The Business Behind Design

Steven Burns, FAIA, spent 14 years managing the firm Burns + Beyerl Architects, during that time the firm’s earnings grew at an average rate of 24% per year. After creating ArchiOffice®, the intelligent office, project management and time tracking solution for architectural firms, Steve took his management expertise to BQE Software, where he is refining their business strategy and product development.

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Identifying your leadership gaps

September 04, 2013

Editor's note: This is a sponsored article. All text and images were provided by the sponsor company.


U.S. businesses spend more than $170 billion annually on leadership-based curriculum, according to the American Society of Training and Development. Is all that training producing better leaders or just more people who hold positions of leadership?

That’s the question posed by Mike Myatt, a leadership adviser to Fortune 500 CEOs and Boards, in a recent Forbes online article.  

Despite having vast leadership resources available, Myatt argues that most organizations don’t know where to begin in creating effective leaders.   

“The truth of the matter is businesses struggle with leadership at every level – defining it, identifying it, attracting it, developing it, deploying it, retaining it, and planning for its succession,” he writes. “Far too many people in positions of leadership remain unwilling or unable to make the changes necessary to create a healthy, thriving enterprise capable of enduring. These so-called leaders are lacking the character, the courage, or the ability to do the right thing. They cling to the status quo rather than subject themselves to the challenges of growth, development and change.”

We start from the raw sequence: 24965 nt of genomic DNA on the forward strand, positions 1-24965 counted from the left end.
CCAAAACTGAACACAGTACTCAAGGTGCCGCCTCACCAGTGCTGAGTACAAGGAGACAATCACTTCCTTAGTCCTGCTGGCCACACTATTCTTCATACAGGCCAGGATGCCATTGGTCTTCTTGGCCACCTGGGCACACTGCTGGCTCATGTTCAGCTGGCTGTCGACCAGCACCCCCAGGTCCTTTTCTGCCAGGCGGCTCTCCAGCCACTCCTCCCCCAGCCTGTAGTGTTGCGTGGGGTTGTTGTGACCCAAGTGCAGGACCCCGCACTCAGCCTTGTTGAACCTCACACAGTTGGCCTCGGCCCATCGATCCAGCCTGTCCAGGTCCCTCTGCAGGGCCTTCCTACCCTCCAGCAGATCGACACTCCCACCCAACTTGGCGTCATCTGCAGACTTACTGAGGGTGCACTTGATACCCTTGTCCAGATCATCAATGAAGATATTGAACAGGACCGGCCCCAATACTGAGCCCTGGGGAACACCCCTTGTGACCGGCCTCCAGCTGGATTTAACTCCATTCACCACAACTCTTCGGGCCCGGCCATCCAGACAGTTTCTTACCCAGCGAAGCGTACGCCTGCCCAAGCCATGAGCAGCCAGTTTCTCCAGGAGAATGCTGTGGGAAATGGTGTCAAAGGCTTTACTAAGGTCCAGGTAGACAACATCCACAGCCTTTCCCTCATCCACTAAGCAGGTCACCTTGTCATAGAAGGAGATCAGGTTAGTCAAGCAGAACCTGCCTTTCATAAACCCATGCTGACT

To help businesses identify potential leadership gaps, Myatt compiled a list of contrasting organizational traits that differentiate “old paradigm” leadership from “new paradigm” leadership (taken from his forthcoming book Hacking Leadership).

Here are a few:

Old Paradigm           New Paradigm
Have a Leader   Create a Culture of Leadership
Follow “Best Practices”    Develop “Next Practices”
Compete    Collaborate
Driven by Profit Agenda    Driven to Create Value
Place People in Boxes    Free People from Boxes
Protect the Status Quo    Challenge Everything
Have a Plan    Have a Purpose
Manage Risk    Manage Opportunity
Destination Mentality    Continuum Mentality
Goal Driven    Discovery Driven
Discourage Independent Thinking    Embrace Dissenting Opinions
Quick to say NO    Find a way to get to a YES

Read more from Forbes.


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